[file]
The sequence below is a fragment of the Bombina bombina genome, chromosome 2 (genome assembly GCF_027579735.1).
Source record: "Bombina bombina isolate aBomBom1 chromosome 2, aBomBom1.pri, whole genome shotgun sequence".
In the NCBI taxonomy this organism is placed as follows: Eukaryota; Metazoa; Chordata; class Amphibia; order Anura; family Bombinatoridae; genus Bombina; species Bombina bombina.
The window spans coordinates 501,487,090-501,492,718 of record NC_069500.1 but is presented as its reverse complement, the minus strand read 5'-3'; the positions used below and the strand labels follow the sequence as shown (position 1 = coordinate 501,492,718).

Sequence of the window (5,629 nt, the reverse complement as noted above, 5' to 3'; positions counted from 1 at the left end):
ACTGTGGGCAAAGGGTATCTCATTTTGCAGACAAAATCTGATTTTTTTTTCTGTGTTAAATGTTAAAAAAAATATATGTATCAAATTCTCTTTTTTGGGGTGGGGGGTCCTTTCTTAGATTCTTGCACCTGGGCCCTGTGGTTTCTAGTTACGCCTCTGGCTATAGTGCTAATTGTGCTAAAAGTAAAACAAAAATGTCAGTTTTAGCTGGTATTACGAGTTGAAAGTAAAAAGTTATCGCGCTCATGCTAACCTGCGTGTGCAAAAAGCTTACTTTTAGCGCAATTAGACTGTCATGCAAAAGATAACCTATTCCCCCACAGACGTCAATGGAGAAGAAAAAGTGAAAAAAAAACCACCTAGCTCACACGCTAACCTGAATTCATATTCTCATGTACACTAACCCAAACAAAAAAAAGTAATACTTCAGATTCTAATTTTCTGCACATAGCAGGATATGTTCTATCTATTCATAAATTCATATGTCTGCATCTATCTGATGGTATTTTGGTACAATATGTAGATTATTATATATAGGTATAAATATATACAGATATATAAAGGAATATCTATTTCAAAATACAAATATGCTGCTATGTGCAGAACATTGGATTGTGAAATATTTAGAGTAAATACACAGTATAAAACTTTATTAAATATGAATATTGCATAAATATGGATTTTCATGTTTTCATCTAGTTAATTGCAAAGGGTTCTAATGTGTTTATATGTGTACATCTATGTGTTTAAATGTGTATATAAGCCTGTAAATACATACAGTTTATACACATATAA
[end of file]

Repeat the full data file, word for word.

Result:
The sequence below is a fragment of the Bombina bombina genome, chromosome 2 (genome assembly GCF_027579735.1).
Source record: "Bombina bombina isolate aBomBom1 chromosome 2, aBomBom1.pri, whole genome shotgun sequence".
In the NCBI taxonomy this organism is placed as follows: Eukaryota; Metazoa; Chordata; class Amphibia; order Anura; family Bombinatoridae; genus Bombina; species Bombina bombina.
The window spans coordinates 501,487,090-501,492,718 of record NC_069500.1 but is presented as its reverse complement, the minus strand read 5'-3'; the positions used below and the strand labels follow the sequence as shown (position 1 = coordinate 501,492,718).

Sequence of the window (5,629 nt, the reverse complement as noted above, 5' to 3'; positions counted from 1 at the left end):
ACTGTGGGCAAAGGGTATCTCATTTTGCAGACAAAATCTGATTTTTTTTTCTGTGTTAAATGTTAAAAAAAATATATGTATCAAATTCTCTTTTTTGGGGTGGGGGGTCCTTTCTTAGATTCTTGCACCTGGGCCCTGTGGTTTCTAGTTACGCCTCTGGCTATAGTGCTAATTGTGCTAAAAGTAAAACAAAAATGTCAGTTTTAGCTGGTATTACGAGTTGAAAGTAAAAAGTTATCGCGCTCATGCTAACCTGCGTGTGCAAAAAGCTTACTTTTAGCGCAATTAGACTGTCATGCAAAAGATAACCTATTCCCCCACAGACGTCAATGGAGAAGAAAAAGTGAAAAAAAAACCACCTAGCTCACACGCTAACCTGAATTCATATTCTCATGTACACTAACCCAAACAAAAAAAAGTAATACTTCAGATTCTAATTTTCTGCACATAGCAGGATATGTTCTATCTATTCATAAATTCATATGTCTGCATCTATCTGATGGTATTTTGGTACAATATGTAGATTATTATATATAGGTATAAATATATACAGATATATAAAGGAATATCTATTTCAAAATACAAATATGCTGCTATGTGCAGAACATTGGATTGTGAAATATTTAGAGTAAATACACAGTATAAAACTTTATTAAATATGAATATTGCATAAATATGGATTTTCATGTTTTCATCTAGTTAATTGCAAAGGGTTCTAATGTGTTTATATGTGTACATCTATGTGTTTAAATGTGTATATAAGCCTGTAAATACATACAGTTTATACACATATAA